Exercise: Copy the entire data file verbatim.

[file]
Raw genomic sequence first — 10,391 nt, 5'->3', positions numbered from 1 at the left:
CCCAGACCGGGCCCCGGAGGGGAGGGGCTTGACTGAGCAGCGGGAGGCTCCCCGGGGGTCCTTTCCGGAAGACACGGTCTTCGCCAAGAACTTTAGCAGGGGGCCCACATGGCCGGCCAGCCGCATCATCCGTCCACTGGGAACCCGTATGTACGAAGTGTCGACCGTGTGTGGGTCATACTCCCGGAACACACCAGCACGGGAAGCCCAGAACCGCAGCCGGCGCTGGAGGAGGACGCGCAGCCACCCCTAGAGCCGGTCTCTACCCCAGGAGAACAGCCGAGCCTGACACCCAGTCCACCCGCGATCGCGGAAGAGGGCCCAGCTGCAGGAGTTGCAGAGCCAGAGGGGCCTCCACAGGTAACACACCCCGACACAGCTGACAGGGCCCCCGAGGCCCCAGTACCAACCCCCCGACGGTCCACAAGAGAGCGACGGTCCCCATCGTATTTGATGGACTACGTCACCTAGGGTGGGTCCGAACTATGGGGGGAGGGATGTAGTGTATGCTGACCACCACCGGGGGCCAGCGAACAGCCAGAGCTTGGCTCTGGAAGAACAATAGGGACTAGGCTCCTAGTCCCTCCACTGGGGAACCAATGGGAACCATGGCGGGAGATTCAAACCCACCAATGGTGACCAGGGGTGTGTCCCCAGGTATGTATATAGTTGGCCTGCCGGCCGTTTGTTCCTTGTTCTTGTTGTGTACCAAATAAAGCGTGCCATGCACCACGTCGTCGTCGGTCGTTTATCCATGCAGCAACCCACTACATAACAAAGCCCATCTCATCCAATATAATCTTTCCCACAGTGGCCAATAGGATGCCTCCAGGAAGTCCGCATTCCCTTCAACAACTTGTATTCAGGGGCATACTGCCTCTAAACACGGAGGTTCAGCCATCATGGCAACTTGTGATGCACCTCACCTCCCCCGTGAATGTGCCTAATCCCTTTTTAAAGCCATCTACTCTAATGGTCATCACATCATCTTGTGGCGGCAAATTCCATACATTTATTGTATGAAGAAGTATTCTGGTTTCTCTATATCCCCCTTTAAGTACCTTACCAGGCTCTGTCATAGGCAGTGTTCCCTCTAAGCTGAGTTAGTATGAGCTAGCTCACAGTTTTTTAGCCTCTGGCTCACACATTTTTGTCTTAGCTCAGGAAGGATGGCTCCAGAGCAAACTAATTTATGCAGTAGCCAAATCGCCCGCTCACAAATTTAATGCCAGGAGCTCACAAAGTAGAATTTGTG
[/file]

Raw genomic sequence first — 10,391 nt, 5'->3', positions numbered from 1 at the left:
CCCAGACCGGGCCCCGGAGGGGAGGGGCTTGACTGAGCAGCGGGAGGCTCCCCGGGGGTCCTTTCCGGAAGACACGGTCTTCGCCAAGAACTTTAGCAGGGGGCCCACATGGCCGGCCAGCCGCATCATCCGTCCACTGGGAACCCGTATGTACGAAGTGTCGACCGTGTGTGGGTCATACTCCCGGAACACACCAGCACGGGAAGCCCAGAACCGCAGCCGGCGCTGGAGGAGGACGCGCAGCCACCCCTAGAGCCGGTCTCTACCCCAGGAGAACAGCCGAGCCTGACACCCAGTCCACCCGCGATCGCGGAAGAGGGCCCAGCTGCAGGAGTTGCAGAGCCAGAGGGGCCTCCACAGGTAACACACCCCGACACAGCTGACAGGGCCCCCGAGGCCCCAGTACCAACCCCCCGACGGTCCACAAGAGAGCGACGGTCCCCATCGTATTTGATGGACTACGTCACCTAGGGTGGGTCCGAACTATGGGGGGAGGGATGTAGTGTATGCTGACCACCACCGGGGGCCAGCGAACAGCCAGAGCTTGGCTCTGGAAGAACAATAGGGACTAGGCTCCTAGTCCCTCCACTGGGGAACCAATGGGAACCATGGCGGGAGATTCAAACCCACCAATGGTGACCAGGGGTGTGTCCCCAGGTATGTATATAGTTGGCCTGCCGGCCGTTTGTTCCTTGTTCTTGTTGTGTACCAAATAAAGCGTGCCATGCACCACGTCGTCGTCGGTCGTTTATCCATGCAGCAACCCACTACATAACAAAGCCCATCTCATCCAATATAATCTTTCCCACAGTGGCCAATAGGATGCCTCCAGGAAGTCCGCATTCCCTTCAACAACTTGTATTCAGGGGCATACTGCCTCTAAACACGGAGGTTCAGCCATCATGGCAACTTGTGATGCACCTCACCTCCCCCGTGAATGTGCCTAATCCCTTTTTAAAGCCATCTACTCTAATGGTCATCACATCATCTTGTGGCGGCAAATTCCATACATTTATTGTATGAAGAAGTATTCTGGTTTCTCTATATCCCCCTTTAAGTACCTTACCAGGCTCTGTCATAGGCAGTGTTCCCTCTAAGCTGAGTTAGTATGAGCTAGCTCACAGTTTTTTAGCCTCTGGCTCACACATTTTTGTCTTAGCTCAGGAAGGATGGCTCCAGAGCAAACTAATTTATGCAGTAGCCAAATCGCCCGCTCACAAATTTAATGCCAGGAGCTCACAAAGTAGAATTTGTG